Sustainable Renovations… hopefully

Sustainable Renovations… hopefully

We have bought a new house! It seemed like a mad idea in the middle of the Coronavirus pandemic lockdown but, actually, this has been a welcome distraction.

I knew it was going to time to move on when we finished the last of the DIY projects in the house. My husband likes, no – NEEDS – a project. It is his solace and he is never move happy than when laying a patio, digging a pond or putting up a stud-wall.

So when we found a house ripe with potential, we knew we had to go for it! I am adamant that I want us to renovate the house as sustainably as possible. Luckily, my husband is on board – he sympathises with my eco-DIY wishes for the project…. but is also keen on keeping hunting out a bargain!

The house itself is 1960’s and doesn’t look like it has been touched too much post 1980 so plenty to do. Much won’t be that sexy – making sure the insulation is sufficient and ensuring the window are double-glazed isn’t going to float many people’s boat… however, making something beautiful from something reclaimed, I hope, will provide some inspiration!

I can’t wait to get started!

How to make a dressmaker’s form

Looking into the cost of buying a sewing mannequin is a little eye-watering, and even then, it may not be that near your actual body shape. A couple of posts add popped up in my Pinterest about how to make your own DIY mannequin at home. Cue 2020 lockdown and what better opportunity for a couple’s activity than to get the gaffer tape out (keep it clean, people!). I also love the idea that I can create it for free from items we already own.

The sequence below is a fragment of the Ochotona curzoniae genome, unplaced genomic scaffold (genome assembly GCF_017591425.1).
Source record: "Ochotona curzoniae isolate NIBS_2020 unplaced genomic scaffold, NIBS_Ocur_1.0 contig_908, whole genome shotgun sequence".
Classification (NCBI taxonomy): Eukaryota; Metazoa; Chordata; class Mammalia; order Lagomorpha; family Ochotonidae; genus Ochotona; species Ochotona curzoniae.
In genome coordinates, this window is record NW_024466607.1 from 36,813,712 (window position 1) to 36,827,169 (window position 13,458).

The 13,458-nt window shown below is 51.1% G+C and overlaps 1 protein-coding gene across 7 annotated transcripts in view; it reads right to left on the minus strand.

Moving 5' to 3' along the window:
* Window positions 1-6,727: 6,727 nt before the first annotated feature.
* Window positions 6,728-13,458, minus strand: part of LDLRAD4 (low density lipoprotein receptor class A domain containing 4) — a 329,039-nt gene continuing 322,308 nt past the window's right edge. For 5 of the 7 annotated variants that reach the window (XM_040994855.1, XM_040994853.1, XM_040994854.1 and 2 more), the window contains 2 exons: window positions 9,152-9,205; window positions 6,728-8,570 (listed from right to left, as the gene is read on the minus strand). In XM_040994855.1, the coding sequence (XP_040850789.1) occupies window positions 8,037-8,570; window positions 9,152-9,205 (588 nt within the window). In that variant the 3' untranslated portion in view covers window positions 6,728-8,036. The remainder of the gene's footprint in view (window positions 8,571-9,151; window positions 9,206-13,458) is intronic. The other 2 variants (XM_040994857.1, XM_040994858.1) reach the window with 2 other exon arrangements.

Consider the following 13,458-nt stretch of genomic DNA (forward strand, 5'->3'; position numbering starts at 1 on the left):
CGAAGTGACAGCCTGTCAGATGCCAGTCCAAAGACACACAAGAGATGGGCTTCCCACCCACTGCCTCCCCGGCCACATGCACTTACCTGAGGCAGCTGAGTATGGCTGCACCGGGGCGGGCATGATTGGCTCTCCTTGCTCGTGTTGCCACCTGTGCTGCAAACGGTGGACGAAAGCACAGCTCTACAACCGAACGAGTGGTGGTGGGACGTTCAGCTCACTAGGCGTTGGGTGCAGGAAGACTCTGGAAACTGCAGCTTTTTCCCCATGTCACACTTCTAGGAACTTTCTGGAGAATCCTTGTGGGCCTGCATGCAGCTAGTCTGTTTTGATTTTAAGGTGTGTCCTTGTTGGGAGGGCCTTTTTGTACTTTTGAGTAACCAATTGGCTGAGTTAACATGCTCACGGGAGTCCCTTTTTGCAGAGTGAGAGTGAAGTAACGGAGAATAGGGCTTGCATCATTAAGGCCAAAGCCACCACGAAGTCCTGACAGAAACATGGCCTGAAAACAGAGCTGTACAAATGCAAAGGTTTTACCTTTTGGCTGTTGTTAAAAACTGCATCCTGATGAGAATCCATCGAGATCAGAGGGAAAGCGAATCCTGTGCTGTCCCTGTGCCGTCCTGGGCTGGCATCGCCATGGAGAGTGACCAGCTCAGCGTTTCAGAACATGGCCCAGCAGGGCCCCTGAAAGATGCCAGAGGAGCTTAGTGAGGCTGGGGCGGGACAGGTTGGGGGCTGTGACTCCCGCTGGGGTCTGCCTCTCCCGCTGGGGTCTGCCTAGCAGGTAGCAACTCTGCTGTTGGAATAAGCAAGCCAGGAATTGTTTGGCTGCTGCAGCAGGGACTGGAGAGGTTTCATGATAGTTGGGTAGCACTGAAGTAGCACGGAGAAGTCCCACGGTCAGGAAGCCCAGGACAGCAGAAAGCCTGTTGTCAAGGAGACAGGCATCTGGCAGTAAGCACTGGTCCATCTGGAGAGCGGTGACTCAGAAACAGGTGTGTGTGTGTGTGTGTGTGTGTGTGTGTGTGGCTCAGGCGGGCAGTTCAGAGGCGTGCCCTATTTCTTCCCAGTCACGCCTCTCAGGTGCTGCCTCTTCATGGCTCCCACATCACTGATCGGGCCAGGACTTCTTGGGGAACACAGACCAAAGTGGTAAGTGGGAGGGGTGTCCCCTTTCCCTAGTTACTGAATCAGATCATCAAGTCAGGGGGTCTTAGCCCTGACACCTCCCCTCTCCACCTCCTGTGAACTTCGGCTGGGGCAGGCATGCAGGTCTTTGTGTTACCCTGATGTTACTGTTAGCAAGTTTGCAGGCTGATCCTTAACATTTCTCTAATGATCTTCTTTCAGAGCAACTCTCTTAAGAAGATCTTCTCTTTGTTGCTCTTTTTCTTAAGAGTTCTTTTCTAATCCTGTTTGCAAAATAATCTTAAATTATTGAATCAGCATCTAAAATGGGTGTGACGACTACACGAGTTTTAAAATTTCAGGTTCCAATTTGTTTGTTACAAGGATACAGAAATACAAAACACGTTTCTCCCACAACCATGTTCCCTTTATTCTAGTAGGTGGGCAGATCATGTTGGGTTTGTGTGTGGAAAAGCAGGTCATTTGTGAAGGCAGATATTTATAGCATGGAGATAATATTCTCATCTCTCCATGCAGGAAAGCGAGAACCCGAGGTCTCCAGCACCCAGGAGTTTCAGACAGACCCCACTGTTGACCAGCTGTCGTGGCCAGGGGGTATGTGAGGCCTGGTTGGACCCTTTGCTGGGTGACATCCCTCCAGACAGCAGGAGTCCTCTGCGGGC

So, why would you want a body form?

True they are not essential for dress-making but if you like your clothes more fitted, they can be a brilliant way to check the fit without trying it drape pattern pieces or toiles over your body and looking in the mirror! Also, if your body doesn’t conform to the “norm” (whatever that is!) – perhaps your shoulders are more square, your bust larger, bottom flatter – then you can adjust a garment to work with your wonderfully, unique shape.

Equipment:
1-2 rolls of gaffer tape
Sharp scissors
Old shirt, thin roll-neck (for the collar and length)
Old pillow case for the length
Cardboard
Stuffing – I used some left over wadding, and old pillow (so not too heavy), lots of fabric scraps! #scrapbusting!
Optional: coat hanger

Armed with a roll of gaffer tape we had left over in the garage, scissors and and Wearing some leggings and an old shirt of my husband’s, we began. TIP: wear your normal underwear so everything’s “in the usual place”!

First tape goes around, under the bust. Then start putting the tape over the bust in a ‘V’ shape up towards the shoulders, trying to be as close to the body but not squishing you down. TIP: make sure you can breathe comfortably, this could take a while….

It’s then a case of filling in the gaps. TIP: smaller sections of tape are better that one long roll round and round. The latter is likely to cause tightening around the body. My husband started doing this around the torso… gave me a wonderfully flat tummy, but this isn’t going to serve the right purpose! Plus it was really uncomfortable! So I made him make a cut up the middle to incorporate some roundness.